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Volume 4 Number 1 January 2018

On the Measurement of Overconfidence: An Experimental Study


Authors: Markus Spiwoks ; Kilian Bizer
Pages: 30-37
Abstract
This study addresses two methods commonly used to measure overconfidence and examines their reliability. It is shown that traditional methods of assessing subjective certainty concerning a given forecast can contribute to a systematic overestimation of overconfidence. It also becomes apparent that a common approach measuring relative overconfidence can cause a distortion of scientific results. This is particularly valid for study groups in which female and male participants are not equally represented.


What Determines The Financing Supply of Islamic Banks? A Multicountry Study


Authors: Shakeel Riaz ; Dr. Talat Hussain
Pages: 22-29
Abstract
Smooth functioning a bank depends on the stability of stream of returns that it gets from its financing decision. This study is an attempt to showcase the reason for idling or shortage of funds and the factors for the case of Islamic banking. This effort will determine the strategy which can boost the financing in the economy, for this, this study has used the panel data of full-fledged Islamic banks from countries Pakistan and Malaysia, spanning to several years and based on several banks. Based on the analysis of internal and external factors of Islamic banks, it can be seen that increase in the market rate leads to decrease in demand of financing while the increase in deposits and equity do not show a proportional increase in financing which hints that there is excess liquidity available in the Islamic banks. On the positive side, it is evident that increase in the economic activity boosts the demand for Islamic financing.


Government Intervention and Economic Development: Lessons from Songhai Development Initiative Farm in Rivers State, Nigeria


Authors: Agbarakwe, Ugochukwu Henry ; Anowor, Oluchukwu F
Pages: 13-21
Abstract
This study sets to assess the effect of government intervention on economic development adopting Songhai Development Initiative Farm in Rivers State of Nigeria as a case study. It adopted the survey design with the instruments of personal observations, interviews and questionnaires to collect the required data. The data has internal consistency of 0.87, test-retest reliability of 0.85 (p < 0.001), split-half reliability of 0.82 (p < 0.001). The mean of 3 points was chosen as a cut off point for accepting or rejecting each of the items in the Likert’s scale. The Chi-square was also used to test the hypothesis. All items have mean (X ̅) that are higher than the cut-off mark and this is supported by low standard deviation for all the items which depicts a low variation of the observations from the mean. With the calculated Chi-square greater than the table value (i.e 30.34957 > 21.026) in absolute term, the study concludes that there is a significant relationship between Songhai Development Initiative Farm and the economic development. It, therefore, recommended that such and similar government direct involvements in the agricultural and other sectors should be encouraged for optimum benefits in output, job creation, income, social welfare and technological advancement.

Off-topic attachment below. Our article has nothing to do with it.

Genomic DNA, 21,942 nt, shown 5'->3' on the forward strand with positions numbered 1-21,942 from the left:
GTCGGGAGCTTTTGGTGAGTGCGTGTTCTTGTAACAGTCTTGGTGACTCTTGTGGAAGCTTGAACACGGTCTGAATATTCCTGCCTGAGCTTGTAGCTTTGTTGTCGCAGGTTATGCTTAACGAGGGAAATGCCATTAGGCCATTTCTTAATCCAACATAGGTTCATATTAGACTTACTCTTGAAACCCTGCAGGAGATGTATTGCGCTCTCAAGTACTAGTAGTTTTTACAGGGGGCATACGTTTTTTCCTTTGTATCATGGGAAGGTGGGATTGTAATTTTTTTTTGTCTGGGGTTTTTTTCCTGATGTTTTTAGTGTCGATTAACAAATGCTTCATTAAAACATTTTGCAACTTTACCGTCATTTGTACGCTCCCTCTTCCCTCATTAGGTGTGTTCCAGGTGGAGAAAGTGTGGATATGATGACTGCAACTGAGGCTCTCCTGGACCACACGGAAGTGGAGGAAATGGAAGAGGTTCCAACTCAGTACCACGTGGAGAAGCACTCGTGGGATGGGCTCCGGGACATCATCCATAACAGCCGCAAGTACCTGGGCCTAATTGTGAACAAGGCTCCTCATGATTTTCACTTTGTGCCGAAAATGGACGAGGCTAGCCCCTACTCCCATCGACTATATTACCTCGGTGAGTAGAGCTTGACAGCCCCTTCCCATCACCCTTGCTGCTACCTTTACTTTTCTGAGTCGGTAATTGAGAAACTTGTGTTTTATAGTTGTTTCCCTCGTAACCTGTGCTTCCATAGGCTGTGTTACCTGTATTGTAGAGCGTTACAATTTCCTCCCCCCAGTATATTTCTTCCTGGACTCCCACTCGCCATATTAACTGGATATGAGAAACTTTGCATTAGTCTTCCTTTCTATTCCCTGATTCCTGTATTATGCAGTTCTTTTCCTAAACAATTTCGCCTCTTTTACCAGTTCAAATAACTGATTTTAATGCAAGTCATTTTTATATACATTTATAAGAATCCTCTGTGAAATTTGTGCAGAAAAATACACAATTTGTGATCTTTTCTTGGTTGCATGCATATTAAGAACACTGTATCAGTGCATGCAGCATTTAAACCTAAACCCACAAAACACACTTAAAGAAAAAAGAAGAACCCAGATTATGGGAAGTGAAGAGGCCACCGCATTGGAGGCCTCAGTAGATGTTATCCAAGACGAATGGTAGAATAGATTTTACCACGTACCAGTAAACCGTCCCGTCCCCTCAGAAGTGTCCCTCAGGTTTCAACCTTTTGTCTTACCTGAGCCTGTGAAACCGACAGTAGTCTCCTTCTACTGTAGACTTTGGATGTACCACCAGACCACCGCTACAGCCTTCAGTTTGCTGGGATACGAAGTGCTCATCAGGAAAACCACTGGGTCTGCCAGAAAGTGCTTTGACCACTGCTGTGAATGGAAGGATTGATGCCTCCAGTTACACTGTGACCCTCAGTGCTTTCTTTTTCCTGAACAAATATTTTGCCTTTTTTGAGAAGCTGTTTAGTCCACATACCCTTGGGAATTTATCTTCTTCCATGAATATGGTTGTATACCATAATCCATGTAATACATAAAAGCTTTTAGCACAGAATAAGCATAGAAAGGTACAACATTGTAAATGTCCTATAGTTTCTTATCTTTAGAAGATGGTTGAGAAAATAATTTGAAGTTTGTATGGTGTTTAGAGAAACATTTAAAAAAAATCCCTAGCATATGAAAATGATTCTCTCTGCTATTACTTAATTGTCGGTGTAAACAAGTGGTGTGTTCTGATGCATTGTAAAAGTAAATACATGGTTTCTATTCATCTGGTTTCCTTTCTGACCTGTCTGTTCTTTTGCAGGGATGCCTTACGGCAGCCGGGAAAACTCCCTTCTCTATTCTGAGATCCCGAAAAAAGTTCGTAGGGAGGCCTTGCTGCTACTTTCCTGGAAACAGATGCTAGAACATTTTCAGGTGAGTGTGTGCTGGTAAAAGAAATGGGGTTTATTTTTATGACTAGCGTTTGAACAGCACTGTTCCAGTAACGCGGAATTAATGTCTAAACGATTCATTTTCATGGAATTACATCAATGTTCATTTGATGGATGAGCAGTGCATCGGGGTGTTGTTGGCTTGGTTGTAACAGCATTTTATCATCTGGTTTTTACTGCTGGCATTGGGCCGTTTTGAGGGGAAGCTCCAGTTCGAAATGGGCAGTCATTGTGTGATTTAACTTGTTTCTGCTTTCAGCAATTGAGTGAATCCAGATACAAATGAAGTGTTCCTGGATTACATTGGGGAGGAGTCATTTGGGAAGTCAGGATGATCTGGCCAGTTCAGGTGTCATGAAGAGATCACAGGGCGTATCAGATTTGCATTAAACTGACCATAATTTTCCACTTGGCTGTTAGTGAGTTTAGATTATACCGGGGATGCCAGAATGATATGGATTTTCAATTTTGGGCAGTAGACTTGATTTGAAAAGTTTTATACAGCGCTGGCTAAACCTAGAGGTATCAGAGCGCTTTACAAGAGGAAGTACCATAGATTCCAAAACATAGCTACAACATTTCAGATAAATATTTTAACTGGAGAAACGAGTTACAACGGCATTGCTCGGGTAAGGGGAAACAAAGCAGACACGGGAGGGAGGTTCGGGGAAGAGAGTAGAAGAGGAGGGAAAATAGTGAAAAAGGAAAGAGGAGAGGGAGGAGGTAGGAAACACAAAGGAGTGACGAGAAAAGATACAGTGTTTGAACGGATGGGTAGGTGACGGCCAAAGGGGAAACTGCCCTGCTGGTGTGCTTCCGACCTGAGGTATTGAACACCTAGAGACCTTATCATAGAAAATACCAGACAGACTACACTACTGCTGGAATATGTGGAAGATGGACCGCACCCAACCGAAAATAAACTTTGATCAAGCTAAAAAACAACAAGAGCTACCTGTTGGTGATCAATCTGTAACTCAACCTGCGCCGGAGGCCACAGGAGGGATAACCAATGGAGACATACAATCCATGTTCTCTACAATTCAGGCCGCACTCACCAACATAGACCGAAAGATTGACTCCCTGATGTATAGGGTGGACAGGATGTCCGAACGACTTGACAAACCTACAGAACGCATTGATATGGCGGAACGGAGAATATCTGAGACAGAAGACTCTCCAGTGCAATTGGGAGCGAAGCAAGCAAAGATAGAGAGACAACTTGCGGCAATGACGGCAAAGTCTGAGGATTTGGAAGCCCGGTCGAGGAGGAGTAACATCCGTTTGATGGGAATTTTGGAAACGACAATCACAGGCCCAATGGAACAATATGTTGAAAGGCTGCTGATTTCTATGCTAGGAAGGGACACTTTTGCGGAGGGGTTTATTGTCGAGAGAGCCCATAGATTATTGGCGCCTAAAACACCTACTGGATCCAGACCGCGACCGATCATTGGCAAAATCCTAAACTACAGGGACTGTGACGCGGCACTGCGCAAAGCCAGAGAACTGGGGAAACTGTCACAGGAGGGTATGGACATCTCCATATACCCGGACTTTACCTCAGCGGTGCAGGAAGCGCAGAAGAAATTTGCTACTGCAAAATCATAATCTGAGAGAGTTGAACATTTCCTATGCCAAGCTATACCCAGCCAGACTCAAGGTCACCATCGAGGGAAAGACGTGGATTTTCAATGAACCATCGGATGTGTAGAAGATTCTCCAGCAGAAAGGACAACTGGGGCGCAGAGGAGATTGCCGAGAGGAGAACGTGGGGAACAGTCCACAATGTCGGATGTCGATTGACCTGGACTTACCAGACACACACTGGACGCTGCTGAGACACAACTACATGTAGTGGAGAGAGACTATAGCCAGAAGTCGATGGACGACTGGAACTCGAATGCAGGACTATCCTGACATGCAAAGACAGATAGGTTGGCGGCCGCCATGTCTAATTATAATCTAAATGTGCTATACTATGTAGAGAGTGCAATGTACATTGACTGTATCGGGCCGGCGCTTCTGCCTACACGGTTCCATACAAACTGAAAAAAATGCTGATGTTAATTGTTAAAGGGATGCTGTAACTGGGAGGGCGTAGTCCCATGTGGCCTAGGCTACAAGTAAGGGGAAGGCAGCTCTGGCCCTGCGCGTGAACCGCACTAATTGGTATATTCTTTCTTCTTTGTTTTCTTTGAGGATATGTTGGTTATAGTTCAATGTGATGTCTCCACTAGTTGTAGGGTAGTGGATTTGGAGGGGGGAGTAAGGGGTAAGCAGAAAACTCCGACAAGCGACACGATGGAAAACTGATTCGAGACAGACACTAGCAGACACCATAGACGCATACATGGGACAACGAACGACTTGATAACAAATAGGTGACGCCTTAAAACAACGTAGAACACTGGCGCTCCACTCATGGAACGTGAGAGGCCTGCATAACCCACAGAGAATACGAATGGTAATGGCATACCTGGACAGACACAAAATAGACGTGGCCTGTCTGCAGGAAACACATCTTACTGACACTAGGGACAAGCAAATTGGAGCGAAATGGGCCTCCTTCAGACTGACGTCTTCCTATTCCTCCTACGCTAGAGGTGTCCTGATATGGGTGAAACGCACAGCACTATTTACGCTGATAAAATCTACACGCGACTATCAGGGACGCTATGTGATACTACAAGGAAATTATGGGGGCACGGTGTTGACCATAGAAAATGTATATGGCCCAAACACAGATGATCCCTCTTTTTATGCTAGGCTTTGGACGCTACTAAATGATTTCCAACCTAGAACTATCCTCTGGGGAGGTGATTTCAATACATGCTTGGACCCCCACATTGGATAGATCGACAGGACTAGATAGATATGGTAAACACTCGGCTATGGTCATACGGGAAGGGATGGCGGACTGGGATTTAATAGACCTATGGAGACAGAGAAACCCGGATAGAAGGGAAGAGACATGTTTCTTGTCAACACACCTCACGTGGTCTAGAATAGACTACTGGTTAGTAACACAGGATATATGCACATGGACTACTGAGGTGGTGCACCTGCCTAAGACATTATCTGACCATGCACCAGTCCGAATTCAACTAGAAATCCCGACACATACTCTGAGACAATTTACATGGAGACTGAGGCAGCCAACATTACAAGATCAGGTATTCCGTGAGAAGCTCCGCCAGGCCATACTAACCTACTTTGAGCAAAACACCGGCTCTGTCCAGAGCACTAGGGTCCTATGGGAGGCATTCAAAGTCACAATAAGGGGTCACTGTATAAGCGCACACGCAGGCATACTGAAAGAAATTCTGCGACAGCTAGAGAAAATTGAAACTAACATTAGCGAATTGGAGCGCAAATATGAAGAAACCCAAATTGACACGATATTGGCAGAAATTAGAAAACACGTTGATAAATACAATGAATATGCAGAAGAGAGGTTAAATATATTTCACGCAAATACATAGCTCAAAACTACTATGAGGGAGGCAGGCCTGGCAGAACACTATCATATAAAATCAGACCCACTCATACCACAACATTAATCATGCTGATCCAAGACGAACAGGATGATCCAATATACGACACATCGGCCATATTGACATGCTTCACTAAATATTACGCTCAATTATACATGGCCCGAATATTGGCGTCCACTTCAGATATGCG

Agriculture Public Expenditures and Growth: The Case of Togo


Authors: Koffi Yovo
Pages: 7-12
Abstract
This paper analyzes the trends and evolution of public expenditures in the agriculture sector in Togo, as well as its impact on the growth of agriculture during the period 1985–2015. To this end, we constructed a model capturing both the effect of the volume and the composition of public expenditures in Togolese agriculture. The results highlight the fact that the public investments on agriculture had a positive impact on agriculture growth, whereas public expenditures on fertilizer subsidies had the opposite effect. The study recommends that to revitalize the agriculture sector, the public expenditures should be directed at improving the provision of public investments and services rather than at subsidizing private inputs.


Analysis of Ghana,s Imports and Exports


Authors: Alice Constance Mensah ; Ebenezer Okyere
Pages: 1-6
Abstract
The long-run relationship between exports and imports has been the subject of intensive research in developed and developing economies. This relationship is of importance due to the fact that it reflects the stability of foreign trade situation of a country. The main objective of this paper is to study and investigate the long-run relationship between exports and imports in Ghana’s economy. A time series econometric techniques of unit root tests, Johansen cointegration and error-correction mechanism were applied. Annual data for real exports and real imports for the period 2002 – 2015 were used. The results of ADF unit root tests suggest that the two variables export and imports are integrated of order one. Johansen cointegration test revealed that, a long-run cointegrating relationship exist between exports and imports in Ghana. The error-correction model found a long-run unidirectional causality from imports to exports. This means that the short run fluctuations between exports and imports are sustainable since, in the long run, they will eventually converge towards an equilibrium state. The study confirms that Ghana is not in violation of its international budget constraints, and macroeconomic policies have been effective in bringing exports and imports into a long-run equilibrium.